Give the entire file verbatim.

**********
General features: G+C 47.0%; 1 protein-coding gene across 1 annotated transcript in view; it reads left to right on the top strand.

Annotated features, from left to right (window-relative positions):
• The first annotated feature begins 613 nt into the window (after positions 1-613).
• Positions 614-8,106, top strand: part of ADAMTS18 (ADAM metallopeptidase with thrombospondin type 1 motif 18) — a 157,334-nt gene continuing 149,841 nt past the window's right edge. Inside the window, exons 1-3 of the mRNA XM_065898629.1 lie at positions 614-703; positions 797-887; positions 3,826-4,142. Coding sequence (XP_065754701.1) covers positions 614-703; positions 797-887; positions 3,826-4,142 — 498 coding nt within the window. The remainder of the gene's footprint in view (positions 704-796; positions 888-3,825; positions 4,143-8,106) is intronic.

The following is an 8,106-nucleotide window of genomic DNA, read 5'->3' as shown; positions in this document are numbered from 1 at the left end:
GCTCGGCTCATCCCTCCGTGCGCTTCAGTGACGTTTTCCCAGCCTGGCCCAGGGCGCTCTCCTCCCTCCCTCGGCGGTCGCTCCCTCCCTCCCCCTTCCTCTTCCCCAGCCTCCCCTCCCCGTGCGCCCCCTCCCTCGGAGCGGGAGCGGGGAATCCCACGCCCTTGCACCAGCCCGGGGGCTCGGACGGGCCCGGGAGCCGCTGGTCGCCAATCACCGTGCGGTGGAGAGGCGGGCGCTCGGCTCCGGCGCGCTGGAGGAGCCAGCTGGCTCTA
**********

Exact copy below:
General features: G+C 47.0%; 1 protein-coding gene across 1 annotated transcript in view; it reads left to right on the top strand.

Annotated features, from left to right (window-relative positions):
• The first annotated feature begins 613 nt into the window (after positions 1-613).
• Positions 614-8,106, top strand: part of ADAMTS18 (ADAM metallopeptidase with thrombospondin type 1 motif 18) — a 157,334-nt gene continuing 149,841 nt past the window's right edge. Inside the window, exons 1-3 of the mRNA XM_065898629.1 lie at positions 614-703; positions 797-887; positions 3,826-4,142. Coding sequence (XP_065754701.1) covers positions 614-703; positions 797-887; positions 3,826-4,142 — 498 coding nt within the window. The remainder of the gene's footprint in view (positions 704-796; positions 888-3,825; positions 4,143-8,106) is intronic.

The following is an 8,106-nucleotide window of genomic DNA, read 5'->3' as shown; positions in this document are numbered from 1 at the left end:
GCTCGGCTCATCCCTCCGTGCGCTTCAGTGACGTTTTCCCAGCCTGGCCCAGGGCGCTCTCCTCCCTCCCTCGGCGGTCGCTCCCTCCCTCCCCCTTCCTCTTCCCCAGCCTCCCCTCCCCGTGCGCCCCCTCCCTCGGAGCGGGAGCGGGGAATCCCACGCCCTTGCACCAGCCCGGGGGCTCGGACGGGCCCGGGAGCCGCTGGTCGCCAATCACCGTGCGGTGGAGAGGCGGGCGCTCGGCTCCGGCGCGCTGGAGGAGCCAGCTGGCTCTA